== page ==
• mandla.makhubela.54 - 2012-08-17 16:03

    South African goverment does not care even about ordinary people who strugle to put bread on table. So many people bn killed cus of Stupit police reaction.They are driving big cars and their kits at Security private schools, living at expensive estates, and they have to kill a perso who fight for a thousand rand increase and living in a shack. sis South africa a big shame on you greeeeedy leaders

  • musa.hlatshwayo.31 - 2012-08-17 16:05

    if they did not have secret account with Mdluli who build high wall to mthethwa's place and take that money to our blind police force mybe we would'nt have these,so these fatcats they must see now that their greedynes and selfishnes is kiling our nation..union must taking bribes thats all.

  • eddie.marinda - 2012-08-17 16:09

    There is more to this than meets the eye. The bottom line is that the culture of violence in SA is unacceptably high. Tell me of one demostration that is free from violence from either the demostrators or the police. And if police reports are to be believed - what were the demostrators doing with guns!

  • natasha.dewet.5 - 2012-08-17 16:13

    Strikes all over the country have become more violent. The reason for this is largely based on the fact that the offenders are not charged criminally. Govt is saying, do what you want to, that is your right. So go ahead and vandalize, threaten innocent citzens....

  • rdeloca - 2012-08-17 16:19

    The police are right to show some muscle. The miners carried weapons, hacked TWO policemen to death without mercy. There is a limit to the extent to which the police can remain inert even when faced with dire situations

  • Adrian Jack - 2012-08-17 16:23

    Then tell us Friedman, in your own opinion, how trained officers should react in such situations when confronted by armed men ready to kill.

  • stampalex - 2012-08-17 16:24

    Bottom line - you carry a weapon, act like a madman and then charge the police after drinking stuff to make you invulnerable - you do that and you'r gonna get yourself shot. Anarchy cannot be allowed to rule. Never.

  • vuyo.ntsinde.7 - 2012-08-17 16:46

    He should have said it . Our police are cowards . European police use shields and batons against protesters who throw bricks and other projectiles , SA police don't use these .They use war weapons(machine guns) . Our police should also be trained in martial arts , to defend themselves .

      MK - 2012-08-17 17:59

      You sir have been watching too many B-grade action films where the hero disarms his attackers with a few good magic techniques. European police don't have to contend with 7ft spears and machete's with 16inch blades. You don't want someone wielding weapons like that on top of you. You can't use rubber bullets either, it takes out the front rank and maybe the second rank, but the crowd eventually overruns and kills you. And in case you are not aware, wound trauma from bladed weapons kills. I don't care who it is, If you come running at me with a spear, I'll shoot you first than risk you running me through. It's a simple case of tactics.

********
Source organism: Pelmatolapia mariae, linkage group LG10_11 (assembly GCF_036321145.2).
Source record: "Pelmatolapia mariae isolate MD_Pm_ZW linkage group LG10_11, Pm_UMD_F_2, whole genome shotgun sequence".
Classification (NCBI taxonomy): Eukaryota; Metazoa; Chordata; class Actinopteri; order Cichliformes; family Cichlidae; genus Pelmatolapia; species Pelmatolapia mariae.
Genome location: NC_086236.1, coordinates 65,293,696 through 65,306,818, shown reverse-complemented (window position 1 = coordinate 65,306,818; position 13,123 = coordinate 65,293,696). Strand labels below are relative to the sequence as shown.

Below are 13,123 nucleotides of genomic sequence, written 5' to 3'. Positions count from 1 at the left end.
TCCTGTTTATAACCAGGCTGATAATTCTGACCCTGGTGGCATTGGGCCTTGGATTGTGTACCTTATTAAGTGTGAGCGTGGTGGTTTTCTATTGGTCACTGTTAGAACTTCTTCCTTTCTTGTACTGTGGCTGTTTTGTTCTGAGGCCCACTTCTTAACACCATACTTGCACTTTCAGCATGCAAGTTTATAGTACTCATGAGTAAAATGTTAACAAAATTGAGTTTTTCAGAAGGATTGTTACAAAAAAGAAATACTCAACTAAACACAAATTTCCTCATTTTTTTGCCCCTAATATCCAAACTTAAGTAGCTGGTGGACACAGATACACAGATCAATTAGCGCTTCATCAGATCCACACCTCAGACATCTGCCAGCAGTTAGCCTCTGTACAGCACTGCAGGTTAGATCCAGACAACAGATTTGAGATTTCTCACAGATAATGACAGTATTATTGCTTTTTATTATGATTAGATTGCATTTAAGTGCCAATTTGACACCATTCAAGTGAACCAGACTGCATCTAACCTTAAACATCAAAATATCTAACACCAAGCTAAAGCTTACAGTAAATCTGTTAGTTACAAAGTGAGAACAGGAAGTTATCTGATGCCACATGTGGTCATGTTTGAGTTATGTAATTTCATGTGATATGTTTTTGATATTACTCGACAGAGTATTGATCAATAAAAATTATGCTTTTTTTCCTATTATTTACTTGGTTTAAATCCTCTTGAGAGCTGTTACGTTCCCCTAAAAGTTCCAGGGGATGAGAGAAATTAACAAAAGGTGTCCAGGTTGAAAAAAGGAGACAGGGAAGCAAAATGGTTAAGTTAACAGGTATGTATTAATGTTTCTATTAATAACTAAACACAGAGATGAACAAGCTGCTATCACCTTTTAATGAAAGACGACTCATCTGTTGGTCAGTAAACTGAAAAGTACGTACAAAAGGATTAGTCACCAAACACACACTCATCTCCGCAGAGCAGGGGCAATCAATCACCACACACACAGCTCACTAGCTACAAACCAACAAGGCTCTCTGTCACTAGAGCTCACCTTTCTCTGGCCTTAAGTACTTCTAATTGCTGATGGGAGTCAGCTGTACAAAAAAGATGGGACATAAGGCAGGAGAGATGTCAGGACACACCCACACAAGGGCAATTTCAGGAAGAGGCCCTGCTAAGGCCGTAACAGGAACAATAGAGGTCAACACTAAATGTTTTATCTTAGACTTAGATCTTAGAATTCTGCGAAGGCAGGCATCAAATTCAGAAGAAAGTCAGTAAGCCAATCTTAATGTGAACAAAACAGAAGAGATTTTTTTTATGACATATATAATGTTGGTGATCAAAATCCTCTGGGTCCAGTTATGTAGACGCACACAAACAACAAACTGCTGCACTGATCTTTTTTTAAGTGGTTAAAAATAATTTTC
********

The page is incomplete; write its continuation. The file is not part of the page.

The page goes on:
• cecil.currie - 2012-08-17 17:15

    The fact that it has taken this long before a tragedy occurred is in itself amazing. The Unions are as militant as can be, have very little respect for the public at large. How many peaceful marches by Unions have there been without trashing. What happened when they disagreed with the DA march. Resorted to throwing bricks and rocks. Union management never ever accepted responsibility, rather always putting the blame elsewhere. COSATU and it's leadership have never accepted responsibility or taken action against the perpetrators of this violence. This is the outcome

  • Desilusionada - 2012-08-17 17:16

    "Should we have seen this coming? Yes and no," said Steven Friedman. Haloooo Stevie, Yes we should have, all the signs were there, in fact when I posted some examples N24 deleted my post. This has been on the cards since Cosatu discovered that a Union cannot preach socialistic/communistic dogma and have their upper structure live like kings. The SAPS, (not squeaky clean at all) is now blamed, but the simple truth is: 30+ lives were made into cannon fodder to pander to the expansionist, power hungry, megalomania of a Union boss or bosses.

  • manu.dibango.96 - 2012-08-17 17:29

    Imagine for a moment that this had happened in the US or Europe. What do you think would have been the public response?

  • tp.smith.739 - 2012-08-17 17:31

    Where were you when this all started, Mr.Friedman? Sitting in your comfortable office at the University, I presume. It's easy to play the Monday morning quarterback. When police officers are killed, the force responding is not as interested in finding a peaceful solution as much as they are interested in revenge. I don't believe these people should have been shot while running away. But I wasn't there to witness what all happened. Was there a neutral mediator trying to foster a peaceful solution before this all escalated to a mass shooting? It's very sad. My condolence to the families of all those killed or hurt in the violence.

  • martha.stclair - 2012-08-17 17:52

    Very sad, but don't protest with weapons. The police are only human and reacted to a situation, they didn't cause it! Both sides have had loses, which is beyond tragic, but at the end of the day, the police are doing their jobs! And having said that, the workers deserve a decent living wage too!

  • Lenka - 2012-08-17 18:01

    Its tragic how police try to solve this situation in your country. Those poor minners have nothing to loose and if there is no improvement in wages and general social conditions they have actually no perspective in their life. There is somewhere serious mistake in system, which is confirmed by inadequate violent reaction of police and doesn't offer solution. I know its easy to talk about it from news we get here on TV, but its still shame for such amazing country.

  • pages:
  • 1